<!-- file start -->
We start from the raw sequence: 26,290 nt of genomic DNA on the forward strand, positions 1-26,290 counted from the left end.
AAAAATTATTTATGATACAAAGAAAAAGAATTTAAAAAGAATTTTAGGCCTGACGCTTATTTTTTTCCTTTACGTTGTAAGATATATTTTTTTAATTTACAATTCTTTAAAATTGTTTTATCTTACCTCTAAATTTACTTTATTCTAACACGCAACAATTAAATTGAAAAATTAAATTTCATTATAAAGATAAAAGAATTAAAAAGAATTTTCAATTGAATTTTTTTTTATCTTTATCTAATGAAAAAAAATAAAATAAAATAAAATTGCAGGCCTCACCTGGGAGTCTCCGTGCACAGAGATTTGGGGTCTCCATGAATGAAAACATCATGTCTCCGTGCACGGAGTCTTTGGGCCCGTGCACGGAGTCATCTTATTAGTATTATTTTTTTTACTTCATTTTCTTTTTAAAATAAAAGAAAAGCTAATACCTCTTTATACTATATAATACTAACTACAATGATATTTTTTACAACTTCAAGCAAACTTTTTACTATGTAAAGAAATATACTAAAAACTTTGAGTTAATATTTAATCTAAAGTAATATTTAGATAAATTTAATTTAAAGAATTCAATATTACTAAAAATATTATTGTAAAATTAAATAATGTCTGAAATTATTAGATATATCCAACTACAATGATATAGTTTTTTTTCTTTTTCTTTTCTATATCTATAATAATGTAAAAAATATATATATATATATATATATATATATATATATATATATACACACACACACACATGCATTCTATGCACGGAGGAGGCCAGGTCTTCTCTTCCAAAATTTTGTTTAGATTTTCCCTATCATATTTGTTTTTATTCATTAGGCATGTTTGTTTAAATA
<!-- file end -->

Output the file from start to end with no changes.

We start from the raw sequence: 26,290 nt of genomic DNA on the forward strand, positions 1-26,290 counted from the left end.
AAAAATTATTTATGATACAAAGAAAAAGAATTTAAAAAGAATTTTAGGCCTGACGCTTATTTTTTTCCTTTACGTTGTAAGATATATTTTTTTAATTTACAATTCTTTAAAATTGTTTTATCTTACCTCTAAATTTACTTTATTCTAACACGCAACAATTAAATTGAAAAATTAAATTTCATTATAAAGATAAAAGAATTAAAAAGAATTTTCAATTGAATTTTTTTTTATCTTTATCTAATGAAAAAAAATAAAATAAAATAAAATTGCAGGCCTCACCTGGGAGTCTCCGTGCACAGAGATTTGGGGTCTCCATGAATGAAAACATCATGTCTCCGTGCACGGAGTCTTTGGGCCCGTGCACGGAGTCATCTTATTAGTATTATTTTTTTTACTTCATTTTCTTTTTAAAATAAAAGAAAAGCTAATACCTCTTTATACTATATAATACTAACTACAATGATATTTTTTACAACTTCAAGCAAACTTTTTACTATGTAAAGAAATATACTAAAAACTTTGAGTTAATATTTAATCTAAAGTAATATTTAGATAAATTTAATTTAAAGAATTCAATATTACTAAAAATATTATTGTAAAATTAAATAATGTCTGAAATTATTAGATATATCCAACTACAATGATATAGTTTTTTTTCTTTTTCTTTTCTATATCTATAATAATGTAAAAAATATATATATATATATATATATATATATATATATATATATACACACACACACACATGCATTCTATGCACGGAGGAGGCCAGGTCTTCTCTTCCAAAATTTTGTTTAGATTTTCCCTATCATATTTGTTTTTATTCATTAGGCATGTTTGTTTAAATA